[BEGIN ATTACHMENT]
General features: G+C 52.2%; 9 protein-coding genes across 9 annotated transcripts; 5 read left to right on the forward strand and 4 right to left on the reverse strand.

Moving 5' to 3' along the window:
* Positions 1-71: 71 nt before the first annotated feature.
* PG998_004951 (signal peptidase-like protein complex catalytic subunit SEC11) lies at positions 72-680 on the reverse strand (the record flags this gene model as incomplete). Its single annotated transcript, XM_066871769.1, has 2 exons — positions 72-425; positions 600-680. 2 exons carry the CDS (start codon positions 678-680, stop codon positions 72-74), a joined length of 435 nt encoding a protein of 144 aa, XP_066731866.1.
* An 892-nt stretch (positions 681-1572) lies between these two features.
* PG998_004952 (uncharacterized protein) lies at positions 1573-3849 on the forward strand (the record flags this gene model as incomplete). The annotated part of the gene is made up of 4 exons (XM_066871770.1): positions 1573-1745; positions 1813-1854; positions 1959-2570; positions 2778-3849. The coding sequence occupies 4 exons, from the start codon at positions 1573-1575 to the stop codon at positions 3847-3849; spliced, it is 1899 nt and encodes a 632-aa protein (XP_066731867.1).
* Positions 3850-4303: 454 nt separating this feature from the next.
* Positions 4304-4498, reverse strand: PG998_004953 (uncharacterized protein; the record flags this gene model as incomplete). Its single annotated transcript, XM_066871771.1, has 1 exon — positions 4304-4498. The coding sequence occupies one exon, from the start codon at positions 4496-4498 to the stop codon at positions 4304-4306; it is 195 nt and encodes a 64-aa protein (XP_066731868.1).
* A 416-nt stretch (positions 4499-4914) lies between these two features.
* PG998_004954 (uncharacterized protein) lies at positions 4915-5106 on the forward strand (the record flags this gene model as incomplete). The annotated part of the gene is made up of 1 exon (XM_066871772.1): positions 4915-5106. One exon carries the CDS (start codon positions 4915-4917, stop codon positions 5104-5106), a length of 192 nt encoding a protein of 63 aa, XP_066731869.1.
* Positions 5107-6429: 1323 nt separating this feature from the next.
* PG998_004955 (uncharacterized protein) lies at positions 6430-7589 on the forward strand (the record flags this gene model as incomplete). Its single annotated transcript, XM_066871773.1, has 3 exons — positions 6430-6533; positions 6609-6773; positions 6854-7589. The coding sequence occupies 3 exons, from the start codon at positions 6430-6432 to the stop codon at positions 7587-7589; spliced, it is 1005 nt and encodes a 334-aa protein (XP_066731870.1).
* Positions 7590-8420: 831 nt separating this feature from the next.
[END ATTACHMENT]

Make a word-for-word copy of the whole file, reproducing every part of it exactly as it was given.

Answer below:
General features: G+C 52.2%; 9 protein-coding genes across 9 annotated transcripts; 5 read left to right on the forward strand and 4 right to left on the reverse strand.

Moving 5' to 3' along the window:
* Positions 1-71: 71 nt before the first annotated feature.
* PG998_004951 (signal peptidase-like protein complex catalytic subunit SEC11) lies at positions 72-680 on the reverse strand (the record flags this gene model as incomplete). Its single annotated transcript, XM_066871769.1, has 2 exons — positions 72-425; positions 600-680. 2 exons carry the CDS (start codon positions 678-680, stop codon positions 72-74), a joined length of 435 nt encoding a protein of 144 aa, XP_066731866.1.
* An 892-nt stretch (positions 681-1572) lies between these two features.
* PG998_004952 (uncharacterized protein) lies at positions 1573-3849 on the forward strand (the record flags this gene model as incomplete). The annotated part of the gene is made up of 4 exons (XM_066871770.1): positions 1573-1745; positions 1813-1854; positions 1959-2570; positions 2778-3849. The coding sequence occupies 4 exons, from the start codon at positions 1573-1575 to the stop codon at positions 3847-3849; spliced, it is 1899 nt and encodes a 632-aa protein (XP_066731867.1).
* Positions 3850-4303: 454 nt separating this feature from the next.
* Positions 4304-4498, reverse strand: PG998_004953 (uncharacterized protein; the record flags this gene model as incomplete). Its single annotated transcript, XM_066871771.1, has 1 exon — positions 4304-4498. The coding sequence occupies one exon, from the start codon at positions 4496-4498 to the stop codon at positions 4304-4306; it is 195 nt and encodes a 64-aa protein (XP_066731868.1).
* A 416-nt stretch (positions 4499-4914) lies between these two features.
* PG998_004954 (uncharacterized protein) lies at positions 4915-5106 on the forward strand (the record flags this gene model as incomplete). The annotated part of the gene is made up of 1 exon (XM_066871772.1): positions 4915-5106. One exon carries the CDS (start codon positions 4915-4917, stop codon positions 5104-5106), a length of 192 nt encoding a protein of 63 aa, XP_066731869.1.
* Positions 5107-6429: 1323 nt separating this feature from the next.
* PG998_004955 (uncharacterized protein) lies at positions 6430-7589 on the forward strand (the record flags this gene model as incomplete). Its single annotated transcript, XM_066871773.1, has 3 exons — positions 6430-6533; positions 6609-6773; positions 6854-7589. The coding sequence occupies 3 exons, from the start codon at positions 6430-6432 to the stop codon at positions 7587-7589; spliced, it is 1005 nt and encodes a 334-aa protein (XP_066731870.1).
* Positions 7590-8420: 831 nt separating this feature from the next.